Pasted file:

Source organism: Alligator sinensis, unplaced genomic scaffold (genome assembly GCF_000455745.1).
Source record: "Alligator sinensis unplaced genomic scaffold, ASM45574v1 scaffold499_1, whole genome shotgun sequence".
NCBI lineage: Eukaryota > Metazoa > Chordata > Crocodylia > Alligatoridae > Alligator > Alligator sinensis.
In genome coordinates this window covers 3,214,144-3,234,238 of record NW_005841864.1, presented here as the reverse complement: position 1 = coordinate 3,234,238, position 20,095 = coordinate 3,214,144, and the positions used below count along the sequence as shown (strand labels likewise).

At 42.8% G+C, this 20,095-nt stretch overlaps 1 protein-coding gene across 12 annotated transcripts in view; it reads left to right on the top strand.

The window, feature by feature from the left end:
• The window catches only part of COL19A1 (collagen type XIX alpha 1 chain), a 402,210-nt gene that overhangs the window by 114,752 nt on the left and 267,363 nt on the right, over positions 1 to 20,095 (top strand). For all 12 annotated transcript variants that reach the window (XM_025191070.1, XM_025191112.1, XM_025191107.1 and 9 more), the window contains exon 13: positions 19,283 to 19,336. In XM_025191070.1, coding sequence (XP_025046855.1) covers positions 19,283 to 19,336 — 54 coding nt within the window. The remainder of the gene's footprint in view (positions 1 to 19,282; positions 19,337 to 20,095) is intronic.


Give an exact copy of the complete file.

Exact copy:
Source organism: Alligator sinensis, unplaced genomic scaffold (genome assembly GCF_000455745.1).
Source record: "Alligator sinensis unplaced genomic scaffold, ASM45574v1 scaffold499_1, whole genome shotgun sequence".
NCBI lineage: Eukaryota > Metazoa > Chordata > Crocodylia > Alligatoridae > Alligator > Alligator sinensis.
In genome coordinates this window covers 3,214,144-3,234,238 of record NW_005841864.1, presented here as the reverse complement: position 1 = coordinate 3,234,238, position 20,095 = coordinate 3,214,144, and the positions used below count along the sequence as shown (strand labels likewise).

At 42.8% G+C, this 20,095-nt stretch overlaps 1 protein-coding gene across 12 annotated transcripts in view; it reads left to right on the top strand.

The window, feature by feature from the left end:
• The window catches only part of COL19A1 (collagen type XIX alpha 1 chain), a 402,210-nt gene that overhangs the window by 114,752 nt on the left and 267,363 nt on the right, over positions 1 to 20,095 (top strand). For all 12 annotated transcript variants that reach the window (XM_025191070.1, XM_025191112.1, XM_025191107.1 and 9 more), the window contains exon 13: positions 19,283 to 19,336. In XM_025191070.1, coding sequence (XP_025046855.1) covers positions 19,283 to 19,336 — 54 coding nt within the window. The remainder of the gene's footprint in view (positions 1 to 19,282; positions 19,337 to 20,095) is intronic.